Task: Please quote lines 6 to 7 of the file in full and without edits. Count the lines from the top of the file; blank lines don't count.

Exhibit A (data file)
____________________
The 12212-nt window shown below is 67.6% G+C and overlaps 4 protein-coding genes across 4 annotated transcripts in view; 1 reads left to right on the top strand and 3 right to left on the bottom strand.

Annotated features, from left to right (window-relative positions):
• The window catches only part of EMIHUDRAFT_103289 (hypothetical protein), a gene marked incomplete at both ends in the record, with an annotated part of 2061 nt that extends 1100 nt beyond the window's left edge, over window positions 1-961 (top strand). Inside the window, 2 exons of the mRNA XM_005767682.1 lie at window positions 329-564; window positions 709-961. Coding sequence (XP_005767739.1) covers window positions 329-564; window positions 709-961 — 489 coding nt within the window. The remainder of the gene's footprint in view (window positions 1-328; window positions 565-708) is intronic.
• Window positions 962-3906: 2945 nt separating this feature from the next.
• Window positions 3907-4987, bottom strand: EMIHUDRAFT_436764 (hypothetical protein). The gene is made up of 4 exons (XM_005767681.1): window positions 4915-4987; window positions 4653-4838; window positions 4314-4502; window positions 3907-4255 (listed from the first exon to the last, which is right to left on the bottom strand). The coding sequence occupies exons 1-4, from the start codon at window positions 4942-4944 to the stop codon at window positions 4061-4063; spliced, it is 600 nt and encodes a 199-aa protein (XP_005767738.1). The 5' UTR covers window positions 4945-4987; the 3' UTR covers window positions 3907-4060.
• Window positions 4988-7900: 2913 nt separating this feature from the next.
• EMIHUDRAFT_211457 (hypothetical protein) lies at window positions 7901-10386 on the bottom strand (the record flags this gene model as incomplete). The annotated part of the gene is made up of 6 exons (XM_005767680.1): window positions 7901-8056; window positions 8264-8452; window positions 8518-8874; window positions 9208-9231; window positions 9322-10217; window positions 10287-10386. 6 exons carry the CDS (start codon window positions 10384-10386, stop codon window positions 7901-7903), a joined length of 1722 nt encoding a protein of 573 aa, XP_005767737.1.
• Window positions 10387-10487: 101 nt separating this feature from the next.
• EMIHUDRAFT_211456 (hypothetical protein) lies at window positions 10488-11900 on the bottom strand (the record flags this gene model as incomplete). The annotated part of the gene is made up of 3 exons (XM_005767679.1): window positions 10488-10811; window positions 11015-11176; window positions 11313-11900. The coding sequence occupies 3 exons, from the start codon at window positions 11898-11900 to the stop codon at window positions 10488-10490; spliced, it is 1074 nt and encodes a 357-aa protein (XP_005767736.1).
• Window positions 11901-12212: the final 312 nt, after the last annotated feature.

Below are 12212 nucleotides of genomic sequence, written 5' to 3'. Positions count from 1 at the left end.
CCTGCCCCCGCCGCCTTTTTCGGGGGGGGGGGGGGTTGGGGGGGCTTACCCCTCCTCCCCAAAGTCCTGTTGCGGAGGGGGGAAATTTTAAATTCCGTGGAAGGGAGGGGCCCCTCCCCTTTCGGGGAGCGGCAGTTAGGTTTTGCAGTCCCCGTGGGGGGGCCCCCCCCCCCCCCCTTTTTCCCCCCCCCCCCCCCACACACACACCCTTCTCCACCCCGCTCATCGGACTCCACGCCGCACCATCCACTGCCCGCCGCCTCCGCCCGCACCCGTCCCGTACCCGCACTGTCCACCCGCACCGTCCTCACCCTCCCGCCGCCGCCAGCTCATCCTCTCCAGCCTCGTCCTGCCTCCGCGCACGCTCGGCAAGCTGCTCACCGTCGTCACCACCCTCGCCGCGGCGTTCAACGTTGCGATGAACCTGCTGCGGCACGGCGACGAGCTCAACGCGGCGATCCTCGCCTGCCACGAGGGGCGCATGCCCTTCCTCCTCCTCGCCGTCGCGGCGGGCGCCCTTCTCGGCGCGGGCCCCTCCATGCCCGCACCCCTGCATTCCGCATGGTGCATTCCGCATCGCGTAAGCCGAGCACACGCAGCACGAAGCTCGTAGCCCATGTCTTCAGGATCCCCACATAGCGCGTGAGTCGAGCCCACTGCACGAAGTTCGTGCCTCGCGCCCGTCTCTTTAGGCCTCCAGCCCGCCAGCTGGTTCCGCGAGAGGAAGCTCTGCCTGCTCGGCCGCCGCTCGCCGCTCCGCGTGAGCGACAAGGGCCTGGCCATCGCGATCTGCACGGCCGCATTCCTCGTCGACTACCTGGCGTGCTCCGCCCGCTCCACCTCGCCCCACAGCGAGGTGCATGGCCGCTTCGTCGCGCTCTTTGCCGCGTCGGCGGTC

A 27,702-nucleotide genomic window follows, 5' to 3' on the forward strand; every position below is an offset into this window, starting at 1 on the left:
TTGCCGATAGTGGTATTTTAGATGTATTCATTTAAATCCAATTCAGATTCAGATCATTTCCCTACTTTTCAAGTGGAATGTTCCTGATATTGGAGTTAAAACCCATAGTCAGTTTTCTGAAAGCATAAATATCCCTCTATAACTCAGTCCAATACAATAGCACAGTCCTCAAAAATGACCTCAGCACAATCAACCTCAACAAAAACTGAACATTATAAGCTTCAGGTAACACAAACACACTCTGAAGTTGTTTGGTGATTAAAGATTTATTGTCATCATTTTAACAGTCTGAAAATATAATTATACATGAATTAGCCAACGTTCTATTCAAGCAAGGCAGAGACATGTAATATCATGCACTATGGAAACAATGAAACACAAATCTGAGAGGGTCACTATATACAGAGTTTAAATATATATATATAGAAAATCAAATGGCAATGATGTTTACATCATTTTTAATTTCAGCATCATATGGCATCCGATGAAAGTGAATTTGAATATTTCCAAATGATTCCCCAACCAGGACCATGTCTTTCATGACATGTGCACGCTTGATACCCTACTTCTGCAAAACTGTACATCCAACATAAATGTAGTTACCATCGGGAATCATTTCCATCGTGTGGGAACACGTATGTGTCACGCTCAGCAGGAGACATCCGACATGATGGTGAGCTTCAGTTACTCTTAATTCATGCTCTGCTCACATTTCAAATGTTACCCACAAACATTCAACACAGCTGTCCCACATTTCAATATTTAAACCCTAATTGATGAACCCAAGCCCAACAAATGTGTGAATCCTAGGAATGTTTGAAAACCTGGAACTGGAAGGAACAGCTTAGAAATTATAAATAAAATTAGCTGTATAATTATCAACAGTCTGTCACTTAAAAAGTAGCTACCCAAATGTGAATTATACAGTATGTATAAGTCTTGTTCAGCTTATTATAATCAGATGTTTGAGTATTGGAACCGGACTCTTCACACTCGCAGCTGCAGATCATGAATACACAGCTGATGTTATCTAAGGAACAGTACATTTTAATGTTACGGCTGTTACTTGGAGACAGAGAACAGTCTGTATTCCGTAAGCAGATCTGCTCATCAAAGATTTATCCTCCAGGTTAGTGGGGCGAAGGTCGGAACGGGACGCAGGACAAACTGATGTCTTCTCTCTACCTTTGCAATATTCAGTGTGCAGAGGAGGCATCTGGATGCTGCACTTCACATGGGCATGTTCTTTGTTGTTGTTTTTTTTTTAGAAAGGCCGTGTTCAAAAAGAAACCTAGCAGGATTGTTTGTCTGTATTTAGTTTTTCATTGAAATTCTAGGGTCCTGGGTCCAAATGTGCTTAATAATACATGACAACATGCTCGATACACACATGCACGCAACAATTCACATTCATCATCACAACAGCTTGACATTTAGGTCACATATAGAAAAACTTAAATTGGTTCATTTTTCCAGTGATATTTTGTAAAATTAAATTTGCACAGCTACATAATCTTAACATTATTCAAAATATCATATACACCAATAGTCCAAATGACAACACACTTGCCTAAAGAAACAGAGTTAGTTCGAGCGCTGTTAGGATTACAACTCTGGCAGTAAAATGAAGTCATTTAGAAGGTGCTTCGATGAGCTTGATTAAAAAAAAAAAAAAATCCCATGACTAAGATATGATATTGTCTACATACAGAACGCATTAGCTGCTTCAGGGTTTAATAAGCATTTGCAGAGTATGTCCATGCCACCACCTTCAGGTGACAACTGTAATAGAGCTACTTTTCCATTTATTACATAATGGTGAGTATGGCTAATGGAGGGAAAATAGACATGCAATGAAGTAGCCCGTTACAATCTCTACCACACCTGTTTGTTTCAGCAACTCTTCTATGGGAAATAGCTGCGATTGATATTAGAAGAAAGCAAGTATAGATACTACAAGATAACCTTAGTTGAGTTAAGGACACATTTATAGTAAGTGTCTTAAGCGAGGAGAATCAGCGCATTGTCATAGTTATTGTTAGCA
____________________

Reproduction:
• Window positions 4988-7900: 2913 nt separating this feature from the next.
• EMIHUDRAFT_211457 (hypothetical protein) lies at window positions 7901-10386 on the bottom strand (the record flags this gene model as incomplete). The annotated part of the gene is made up of 6 exons (XM_005767680.1): window positions 7901-8056; window positions 8264-8452; window positions 8518-8874; window positions 9208-9231; window positions 9322-10217; window positions 10287-10386. 6 exons carry the CDS (start codon window positions 10384-10386, stop codon window positions 7901-7903), a joined length of 1722 nt encoding a protein of 573 aa, XP_005767737.1.